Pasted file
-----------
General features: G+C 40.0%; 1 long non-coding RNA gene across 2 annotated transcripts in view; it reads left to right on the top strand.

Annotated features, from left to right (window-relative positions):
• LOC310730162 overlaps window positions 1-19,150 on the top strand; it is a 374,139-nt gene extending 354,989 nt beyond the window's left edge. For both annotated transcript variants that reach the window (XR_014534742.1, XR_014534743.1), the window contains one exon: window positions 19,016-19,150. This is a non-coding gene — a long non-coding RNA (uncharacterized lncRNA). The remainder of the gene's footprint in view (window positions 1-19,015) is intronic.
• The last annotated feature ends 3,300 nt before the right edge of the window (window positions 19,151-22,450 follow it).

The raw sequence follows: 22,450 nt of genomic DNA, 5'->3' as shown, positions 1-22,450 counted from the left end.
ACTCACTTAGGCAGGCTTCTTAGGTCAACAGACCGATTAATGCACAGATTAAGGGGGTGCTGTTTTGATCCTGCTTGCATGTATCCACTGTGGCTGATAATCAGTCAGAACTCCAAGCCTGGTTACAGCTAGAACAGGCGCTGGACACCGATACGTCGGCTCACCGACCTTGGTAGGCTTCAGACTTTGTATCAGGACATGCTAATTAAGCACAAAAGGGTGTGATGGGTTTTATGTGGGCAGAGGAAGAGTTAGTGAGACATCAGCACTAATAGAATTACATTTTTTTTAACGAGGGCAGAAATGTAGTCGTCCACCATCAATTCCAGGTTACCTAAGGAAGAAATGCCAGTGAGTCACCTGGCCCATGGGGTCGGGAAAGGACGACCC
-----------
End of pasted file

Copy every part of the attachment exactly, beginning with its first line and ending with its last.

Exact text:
General features: G+C 40.0%; 1 long non-coding RNA gene across 2 annotated transcripts in view; it reads left to right on the top strand.

Annotated features, from left to right (window-relative positions):
• LOC310730162 overlaps window positions 1-19,150 on the top strand; it is a 374,139-nt gene extending 354,989 nt beyond the window's left edge. For both annotated transcript variants that reach the window (XR_014534742.1, XR_014534743.1), the window contains one exon: window positions 19,016-19,150. This is a non-coding gene — a long non-coding RNA (uncharacterized lncRNA). The remainder of the gene's footprint in view (window positions 1-19,015) is intronic.
• The last annotated feature ends 3,300 nt before the right edge of the window (window positions 19,151-22,450 follow it).

The raw sequence follows: 22,450 nt of genomic DNA, 5'->3' as shown, positions 1-22,450 counted from the left end.
ACTCACTTAGGCAGGCTTCTTAGGTCAACAGACCGATTAATGCACAGATTAAGGGGGTGCTGTTTTGATCCTGCTTGCATGTATCCACTGTGGCTGATAATCAGTCAGAACTCCAAGCCTGGTTACAGCTAGAACAGGCGCTGGACACCGATACGTCGGCTCACCGACCTTGGTAGGCTTCAGACTTTGTATCAGGACATGCTAATTAAGCACAAAAGGGTGTGATGGGTTTTATGTGGGCAGAGGAAGAGTTAGTGAGACATCAGCACTAATAGAATTACATTTTTTTTAACGAGGGCAGAAATGTAGTCGTCCACCATCAATTCCAGGTTACCTAAGGAAGAAATGCCAGTGAGTCACCTGGCCCATGGGGTCGGGAAAGGACGACCC